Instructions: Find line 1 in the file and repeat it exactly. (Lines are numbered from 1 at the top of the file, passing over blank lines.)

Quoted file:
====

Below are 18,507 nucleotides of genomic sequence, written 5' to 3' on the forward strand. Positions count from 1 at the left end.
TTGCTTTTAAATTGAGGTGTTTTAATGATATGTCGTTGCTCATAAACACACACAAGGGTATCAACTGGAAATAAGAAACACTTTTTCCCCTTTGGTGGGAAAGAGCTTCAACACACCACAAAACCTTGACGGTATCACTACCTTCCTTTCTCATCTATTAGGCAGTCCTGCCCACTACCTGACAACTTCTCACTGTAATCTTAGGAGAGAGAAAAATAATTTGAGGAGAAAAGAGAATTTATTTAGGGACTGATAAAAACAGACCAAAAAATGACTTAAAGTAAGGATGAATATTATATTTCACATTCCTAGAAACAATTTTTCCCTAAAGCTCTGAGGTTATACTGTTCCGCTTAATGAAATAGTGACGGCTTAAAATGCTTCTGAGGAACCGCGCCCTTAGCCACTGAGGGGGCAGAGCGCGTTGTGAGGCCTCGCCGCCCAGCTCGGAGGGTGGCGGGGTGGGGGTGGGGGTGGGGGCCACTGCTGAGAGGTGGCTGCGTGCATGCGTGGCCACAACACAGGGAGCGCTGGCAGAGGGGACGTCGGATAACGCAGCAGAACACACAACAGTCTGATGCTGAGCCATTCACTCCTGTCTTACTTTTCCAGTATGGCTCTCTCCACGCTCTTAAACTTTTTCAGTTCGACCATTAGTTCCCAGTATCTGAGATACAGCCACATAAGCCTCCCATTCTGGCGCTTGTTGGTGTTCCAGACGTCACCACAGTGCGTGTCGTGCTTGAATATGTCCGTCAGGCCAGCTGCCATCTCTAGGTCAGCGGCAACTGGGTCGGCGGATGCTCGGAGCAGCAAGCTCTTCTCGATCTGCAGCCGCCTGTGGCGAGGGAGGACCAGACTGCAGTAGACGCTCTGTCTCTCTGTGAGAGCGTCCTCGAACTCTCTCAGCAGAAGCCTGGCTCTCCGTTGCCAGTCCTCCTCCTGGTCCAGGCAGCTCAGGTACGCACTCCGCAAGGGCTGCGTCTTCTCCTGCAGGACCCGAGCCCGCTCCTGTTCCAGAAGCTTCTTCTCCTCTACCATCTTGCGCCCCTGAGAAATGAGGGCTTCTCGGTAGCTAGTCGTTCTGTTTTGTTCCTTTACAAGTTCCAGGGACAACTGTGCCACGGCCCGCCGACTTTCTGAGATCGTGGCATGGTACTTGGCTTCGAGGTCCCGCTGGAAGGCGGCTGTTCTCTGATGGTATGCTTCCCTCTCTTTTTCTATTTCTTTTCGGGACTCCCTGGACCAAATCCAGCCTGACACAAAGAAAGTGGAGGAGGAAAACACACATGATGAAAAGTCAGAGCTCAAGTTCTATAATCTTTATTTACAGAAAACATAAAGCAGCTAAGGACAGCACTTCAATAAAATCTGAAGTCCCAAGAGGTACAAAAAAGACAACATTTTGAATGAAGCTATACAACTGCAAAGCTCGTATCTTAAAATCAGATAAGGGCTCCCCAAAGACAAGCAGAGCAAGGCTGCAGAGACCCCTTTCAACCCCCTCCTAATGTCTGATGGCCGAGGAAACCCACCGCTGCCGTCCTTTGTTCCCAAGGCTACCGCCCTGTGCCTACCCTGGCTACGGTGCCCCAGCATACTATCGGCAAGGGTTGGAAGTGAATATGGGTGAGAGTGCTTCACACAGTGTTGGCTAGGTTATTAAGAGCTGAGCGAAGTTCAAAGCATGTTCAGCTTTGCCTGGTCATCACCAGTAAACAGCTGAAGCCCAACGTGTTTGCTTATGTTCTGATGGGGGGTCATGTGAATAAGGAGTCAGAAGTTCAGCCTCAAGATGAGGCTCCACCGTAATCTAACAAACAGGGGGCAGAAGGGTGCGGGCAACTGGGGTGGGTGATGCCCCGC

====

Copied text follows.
Below are 18,507 nucleotides of genomic sequence, written 5' to 3' on the forward strand. Positions count from 1 at the left end.